Even better, it should be noted that PS3 does present an incredible value as a Blu-ray player even if you place it in a job for that purpose alone. Since the consoles introduction, it has been upgraded from the original Profile 1.0 to the Bonus View/Profile 1.1, and as we go to press Sony has announced that Version 2.20 of the systems software will bring compatibility with BD-LIVE/Profile 2.0. Along with that will come a resume play feature, the ability to use your PSP to serve as a remote for music played through the PS3, and a number of other performance improvements and feature upgrades. If all Blu-ray players had this level of system upgradeability it would a long-term player.

However, PS3 is a specialized product, and it is not be likely that its volume will help drive costs down for standalone players. On the other hand, lack of a Blu-ray player hasnt hurt sales of Xbox 360 (or, of course, Wii). Again, from personal experience, having an Xbox 360 in the house didnt make us run to get the external HD-DVD drive. There, the gaming, online experience, and downloadable content are the key. Yes, its possible that some future version of Xbox 360 might have Blu-ray built-in, but dont count on it, certainly not any time soon. They simply feel that it isnt needed.

Software Questions
To make Blu-ray a complete success, there also has to be a wide variety of software available. While the major studios are now obviously all on the Blu-ray bus, keep in mind that titles just dont appear over night. Particularly as more interactive features are added for Bonus View (formerly known as Profile 1.1) and for the even more advanced BD Live of Profile 2.0, authoring and mastering a title takes time and money. This means that it will likely be a while before there is a sufficient library of back-list catalog titles available in Blu-ray. Will that make a difference in the sales of the new players? Once more, its hard to tell.

One of the advantages of HD-DVD over Blu-ray was its ability to be replicated on pressing equipment after only minor adaptations, while Blu-ray requires either new, or significantly modified replication infrastructure. With all of the studios now on board, there may well be a short-term shortage of replication capacity. Will the companies who press optical discs make the significant investment needed to assure supply and then bring pricing for HD titles down to the level of todays standard DVDs? Even if they do, when will software pricing drop? Once again, a victory in the format battle doesnt mean an instant and clear-cut victory in the program distribution war.

In terms of software pricing, Blu-ray rentals are offered in most cases, including Netflix and Blockbuster, on par with standard DVDs. On the purchase side, however, Blu-ray titles typically run (at retail pricing) between $34.99 and $39.99. In some cases, such as I Am Legend, the price is within $1 between the HD version and the Special Edition in SD, but still $7 more than the basic version. In other cases, such as Juno, the HD disc is $5 more than the Special Edition and $10 more than the basic SD version. Of course, depending on where the software is purchased, this pricing may vary to the extent that one online merchant is offering some titles on pre-order in HD for less than the price of the Special Edition version in SD.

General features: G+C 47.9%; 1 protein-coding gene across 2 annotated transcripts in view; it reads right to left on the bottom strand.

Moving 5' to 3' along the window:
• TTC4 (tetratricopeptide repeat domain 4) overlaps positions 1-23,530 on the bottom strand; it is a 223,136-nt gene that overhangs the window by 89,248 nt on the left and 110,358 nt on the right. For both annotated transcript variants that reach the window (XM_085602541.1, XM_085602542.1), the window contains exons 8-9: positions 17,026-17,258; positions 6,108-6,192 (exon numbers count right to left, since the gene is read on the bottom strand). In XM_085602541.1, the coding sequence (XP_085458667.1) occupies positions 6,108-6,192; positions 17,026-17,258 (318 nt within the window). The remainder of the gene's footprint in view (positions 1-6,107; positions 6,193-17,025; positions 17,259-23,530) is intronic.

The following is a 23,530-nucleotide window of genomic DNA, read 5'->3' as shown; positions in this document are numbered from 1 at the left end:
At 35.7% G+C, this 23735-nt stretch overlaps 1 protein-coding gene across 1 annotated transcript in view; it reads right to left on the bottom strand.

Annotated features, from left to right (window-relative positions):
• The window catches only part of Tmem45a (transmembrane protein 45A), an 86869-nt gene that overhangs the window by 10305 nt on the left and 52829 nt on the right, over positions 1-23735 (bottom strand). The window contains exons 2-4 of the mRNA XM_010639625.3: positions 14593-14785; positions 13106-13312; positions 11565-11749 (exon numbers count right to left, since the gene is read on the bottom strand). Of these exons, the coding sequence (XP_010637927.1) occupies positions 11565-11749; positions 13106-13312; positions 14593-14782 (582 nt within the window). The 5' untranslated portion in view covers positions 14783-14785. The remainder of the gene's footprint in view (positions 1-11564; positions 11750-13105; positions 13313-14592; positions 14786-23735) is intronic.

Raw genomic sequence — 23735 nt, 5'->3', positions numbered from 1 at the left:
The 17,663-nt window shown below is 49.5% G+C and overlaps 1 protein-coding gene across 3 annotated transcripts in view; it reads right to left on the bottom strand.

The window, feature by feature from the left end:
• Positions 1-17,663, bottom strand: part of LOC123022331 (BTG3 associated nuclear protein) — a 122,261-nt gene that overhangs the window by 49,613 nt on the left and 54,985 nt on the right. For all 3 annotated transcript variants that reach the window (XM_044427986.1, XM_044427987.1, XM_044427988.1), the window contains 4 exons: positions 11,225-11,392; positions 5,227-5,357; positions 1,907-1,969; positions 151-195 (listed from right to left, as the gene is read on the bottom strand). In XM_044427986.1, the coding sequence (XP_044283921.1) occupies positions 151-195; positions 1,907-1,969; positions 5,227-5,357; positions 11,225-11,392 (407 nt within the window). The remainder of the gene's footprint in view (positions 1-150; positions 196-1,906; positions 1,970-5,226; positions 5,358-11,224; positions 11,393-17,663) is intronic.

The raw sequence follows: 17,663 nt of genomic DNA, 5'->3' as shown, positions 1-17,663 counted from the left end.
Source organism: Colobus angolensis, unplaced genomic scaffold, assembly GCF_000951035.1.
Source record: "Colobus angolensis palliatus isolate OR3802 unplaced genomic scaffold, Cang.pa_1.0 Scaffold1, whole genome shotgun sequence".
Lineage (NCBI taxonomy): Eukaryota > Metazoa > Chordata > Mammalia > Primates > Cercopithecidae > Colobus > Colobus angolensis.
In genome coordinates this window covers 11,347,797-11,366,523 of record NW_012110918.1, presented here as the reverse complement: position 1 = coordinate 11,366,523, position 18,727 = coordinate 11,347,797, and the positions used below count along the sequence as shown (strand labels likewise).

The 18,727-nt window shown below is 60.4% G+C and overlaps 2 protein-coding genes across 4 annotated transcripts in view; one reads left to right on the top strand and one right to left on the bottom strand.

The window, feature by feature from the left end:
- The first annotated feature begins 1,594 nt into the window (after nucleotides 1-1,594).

Competition from Downloads
Was HD-DVD really the competition, or will it be something else? Is it FIOS or U-Verse? Is it content from Netflix delivered first to your PC, and then directly to a TV? Is it streaming content piped directly to your TV as displays sprout Internet connectivity for IPTV services? Is it AppleTV or Vudu? Is it delivery of movie and other program content in HD to an Xbox 360 today, and perhaps a PS3 at some point in the future? Not any one of these right away, but remember that objects in that rear-view mirror are truly closer than they seem. It could be any or all of them, and sooner than you might think.

Ah, you say, but optical discs are portable. My answer is that its just a matter of time before Blu-ray playback appears in your cars dash or as part of a back seat entertainment system. Portable Blu-ray players cant compete today at the prices of small red-laser DVD players, but that is in the offing at some point. Or, as drive and chip prices drop, you may soon see the person in the seat next to you on that next transcon flight watching a Blu-ray movie on their laptop.

As pricing for solid-state memory drops at the same time that capacities for various storage drives increase, full HD on a player device based around solid-state can take the place of optical storage. No denying that today the cards are expensive, with SanDisks 16GB and 32GB SDHC cards due for availability this month at $179 and $349, respectively. On the other hand, lower prices are inevitable when you compare what a 2GB USB thumb drive cost only a year ago to the fact that SanDisk and NBC/Universal gave them away for free to CES attendees this year in support of their Fanfare download service.

Yes, HD downloadable content is still relatively rare and while streaming HD services can start playback instantly with some services such as Vudu, HD movie downloads can take quite a few hours with others or when bandwidth/throughput is restricted. However, as with Blu-ray itself, the barriers facing HD downloads to portable solid-state players are not so much technological as they are economic and time related.

Its all possible, but will consumers want it, purchase the needed hardware, and when will it come down in price? Hmm. That sounds just like the issues facing Blu-ray, doesnt it?

Fairness certainly dictates that that we once again say that Blu-ray has certainly won one format battle. However, a closer look says that it may now be involved in battles that may be harder to win. One is against the clock and calendar, as the cost/benefits of a high-definition optical disc format are judged by consumers in comparison to what they already have from their red-laser players and the vast library of software it offers. The other is the battle to gain ubiquitous status in consumers minds as the program acquisition and storage format of choice in the face of electronic downloads, local or off-site server-based storage, and portability via solid state products. If Blu-ray can win hearts, minds, eyes, ears and most importantly, pocketbooks and wallets before other technologies come down in price with content of similar breadth, depth and video/audio quality, its home free.

On the other hand, this is not a slam dunk. Take a deep breath and sell Blu-ray players for the considerable value they are today, but as always, make certain that your peripheral vision keeps an eye out for competition on a variety of fronts. The studios and manufacturers have a great deal to gain from Blu-rays success, and we fully expect them to take all the necessary steps to make it happen.

Michael Heiss ([email protected]) is an industry consultant in Los Angeles, California.